3. Discussion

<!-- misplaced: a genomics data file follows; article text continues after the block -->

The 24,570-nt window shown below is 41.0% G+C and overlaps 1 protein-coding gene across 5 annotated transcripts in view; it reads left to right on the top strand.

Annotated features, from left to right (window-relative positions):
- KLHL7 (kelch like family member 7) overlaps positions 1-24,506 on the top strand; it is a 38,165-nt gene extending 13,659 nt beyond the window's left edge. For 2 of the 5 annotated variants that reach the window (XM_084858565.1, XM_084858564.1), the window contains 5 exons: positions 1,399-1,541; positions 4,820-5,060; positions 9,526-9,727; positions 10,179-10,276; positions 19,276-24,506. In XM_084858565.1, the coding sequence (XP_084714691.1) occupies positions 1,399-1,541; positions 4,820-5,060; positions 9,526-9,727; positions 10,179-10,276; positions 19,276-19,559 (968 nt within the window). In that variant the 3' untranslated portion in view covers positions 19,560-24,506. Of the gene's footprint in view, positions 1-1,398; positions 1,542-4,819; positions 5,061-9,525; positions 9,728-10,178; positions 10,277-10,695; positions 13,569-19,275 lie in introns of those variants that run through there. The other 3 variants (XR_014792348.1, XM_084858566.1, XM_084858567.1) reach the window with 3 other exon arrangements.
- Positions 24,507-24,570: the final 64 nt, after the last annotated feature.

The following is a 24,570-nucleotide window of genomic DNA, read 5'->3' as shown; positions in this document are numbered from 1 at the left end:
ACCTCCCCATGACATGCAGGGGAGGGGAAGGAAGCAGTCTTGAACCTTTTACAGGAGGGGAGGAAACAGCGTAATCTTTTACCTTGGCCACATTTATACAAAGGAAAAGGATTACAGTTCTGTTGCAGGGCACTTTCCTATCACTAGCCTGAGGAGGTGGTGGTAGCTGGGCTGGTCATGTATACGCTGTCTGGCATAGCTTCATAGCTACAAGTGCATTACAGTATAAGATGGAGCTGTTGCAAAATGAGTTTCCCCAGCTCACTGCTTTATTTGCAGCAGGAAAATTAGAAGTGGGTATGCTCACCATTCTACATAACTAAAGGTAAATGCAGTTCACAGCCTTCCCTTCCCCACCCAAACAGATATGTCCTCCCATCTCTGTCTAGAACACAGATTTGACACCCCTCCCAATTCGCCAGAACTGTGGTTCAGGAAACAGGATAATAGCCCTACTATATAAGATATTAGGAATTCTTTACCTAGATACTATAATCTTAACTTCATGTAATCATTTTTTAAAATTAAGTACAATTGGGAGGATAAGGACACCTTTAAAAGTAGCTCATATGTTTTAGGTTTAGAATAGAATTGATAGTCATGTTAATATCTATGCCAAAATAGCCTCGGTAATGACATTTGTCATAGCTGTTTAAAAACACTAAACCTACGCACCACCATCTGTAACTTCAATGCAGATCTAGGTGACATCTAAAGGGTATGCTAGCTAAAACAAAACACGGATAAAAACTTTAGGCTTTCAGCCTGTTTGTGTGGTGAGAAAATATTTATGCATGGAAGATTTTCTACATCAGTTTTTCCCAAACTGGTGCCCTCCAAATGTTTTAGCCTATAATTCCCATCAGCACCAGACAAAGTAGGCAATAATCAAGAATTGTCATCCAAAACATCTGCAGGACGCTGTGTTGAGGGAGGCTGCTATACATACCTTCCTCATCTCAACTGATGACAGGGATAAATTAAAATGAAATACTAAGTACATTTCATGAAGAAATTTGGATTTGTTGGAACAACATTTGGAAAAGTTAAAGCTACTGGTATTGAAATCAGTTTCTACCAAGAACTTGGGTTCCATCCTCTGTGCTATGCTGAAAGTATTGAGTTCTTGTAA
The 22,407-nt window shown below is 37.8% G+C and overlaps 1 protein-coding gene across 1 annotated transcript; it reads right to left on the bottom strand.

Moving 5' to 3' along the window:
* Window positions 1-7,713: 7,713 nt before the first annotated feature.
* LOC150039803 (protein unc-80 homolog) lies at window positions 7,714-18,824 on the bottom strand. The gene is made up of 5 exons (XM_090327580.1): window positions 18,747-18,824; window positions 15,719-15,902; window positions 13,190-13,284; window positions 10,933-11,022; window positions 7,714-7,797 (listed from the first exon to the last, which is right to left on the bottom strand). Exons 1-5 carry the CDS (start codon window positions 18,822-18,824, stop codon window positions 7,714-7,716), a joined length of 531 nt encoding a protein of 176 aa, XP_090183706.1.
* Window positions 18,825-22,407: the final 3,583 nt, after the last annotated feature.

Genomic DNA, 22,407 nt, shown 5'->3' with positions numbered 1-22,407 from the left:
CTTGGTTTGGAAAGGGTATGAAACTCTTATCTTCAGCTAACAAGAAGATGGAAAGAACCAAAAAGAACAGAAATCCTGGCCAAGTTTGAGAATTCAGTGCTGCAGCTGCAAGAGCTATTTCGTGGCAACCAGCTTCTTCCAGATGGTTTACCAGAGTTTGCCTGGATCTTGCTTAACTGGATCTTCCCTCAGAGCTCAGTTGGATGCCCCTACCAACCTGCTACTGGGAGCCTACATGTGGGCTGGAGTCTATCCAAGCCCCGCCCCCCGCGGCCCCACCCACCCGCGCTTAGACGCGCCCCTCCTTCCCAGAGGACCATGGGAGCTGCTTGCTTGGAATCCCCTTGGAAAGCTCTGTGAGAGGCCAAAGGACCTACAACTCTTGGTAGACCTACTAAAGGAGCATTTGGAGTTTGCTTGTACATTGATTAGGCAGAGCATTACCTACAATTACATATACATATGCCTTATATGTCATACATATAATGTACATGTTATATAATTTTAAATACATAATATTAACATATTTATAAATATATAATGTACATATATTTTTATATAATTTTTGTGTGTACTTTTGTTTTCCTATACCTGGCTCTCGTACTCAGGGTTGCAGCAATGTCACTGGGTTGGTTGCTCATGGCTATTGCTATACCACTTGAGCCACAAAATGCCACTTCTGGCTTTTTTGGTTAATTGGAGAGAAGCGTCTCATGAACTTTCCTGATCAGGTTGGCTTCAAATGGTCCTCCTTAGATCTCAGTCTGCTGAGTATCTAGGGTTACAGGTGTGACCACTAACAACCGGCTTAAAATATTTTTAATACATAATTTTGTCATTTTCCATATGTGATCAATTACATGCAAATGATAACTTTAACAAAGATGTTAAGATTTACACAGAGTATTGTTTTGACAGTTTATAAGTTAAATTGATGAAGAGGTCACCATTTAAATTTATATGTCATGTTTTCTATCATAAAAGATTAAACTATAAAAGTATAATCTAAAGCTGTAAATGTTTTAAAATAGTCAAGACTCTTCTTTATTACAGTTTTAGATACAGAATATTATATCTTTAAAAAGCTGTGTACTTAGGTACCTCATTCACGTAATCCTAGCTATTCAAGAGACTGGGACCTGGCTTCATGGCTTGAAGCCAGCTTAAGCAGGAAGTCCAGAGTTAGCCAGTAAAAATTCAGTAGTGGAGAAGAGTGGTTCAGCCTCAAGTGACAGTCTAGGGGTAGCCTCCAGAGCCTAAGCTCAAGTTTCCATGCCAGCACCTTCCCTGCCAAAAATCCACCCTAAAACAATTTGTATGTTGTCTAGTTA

Infection with the hepatitis C virus (HCV) may predispose them to other infectious diseases, viral or bacterial. Thus, a multicenter case-control study showed a higher incidence of infections in patients infected with HCV compared to controls (3.3% versus 1.3% for tuberculosis) [1] . Impairment secondary to infection with this virus immune mechanism has been suggested. Indeed, HCV appears to be able to replicate within mononuclear peripheral blood cells, thus compromising their antimicrobial activity [3] . In the Ozyilkan et al study, it was noted a reduction in the number of CD4 + T lymphocytes and CD4/CD8 ratio in patients with HCV positive serology [4] . The reasons for the occurrence of tuberculosis in immunocompetent patients and HCV remain unclear. It has recently been demonstrated that HCV-stimulated endogenous interferon α. This active in CD4 T cells, the gene for interferon-gamma involved in the control of mycobacterial infections [5] -[7] . Reactivation of tuberculosis during antiviral therapy for chronic hepatitis C is exceptional. Only four cases have been previously reported in the literature known. The first observation was published in 2006 by Sabbatani et al. [8] . He was a 62 year old patient treated for chronic hepatitis C with pegylated interferon and ribavirin and who experienced severe pulmonary tuberculosis in the seventh month of treatment. Antiviral treatment was maintained and the tuberculosis treatment has a favorable development [8] . The second case was reported by Farah et al. in 2007 [9] this was a patient treated for chronic hepatitis C combination therapy with standard interferon and ribavirin, complicated by pulmonary tuberculosis [9] . The last two cases were reported by Belkahla [10] this was urinary tuberculosis in a patient with lymph node and another.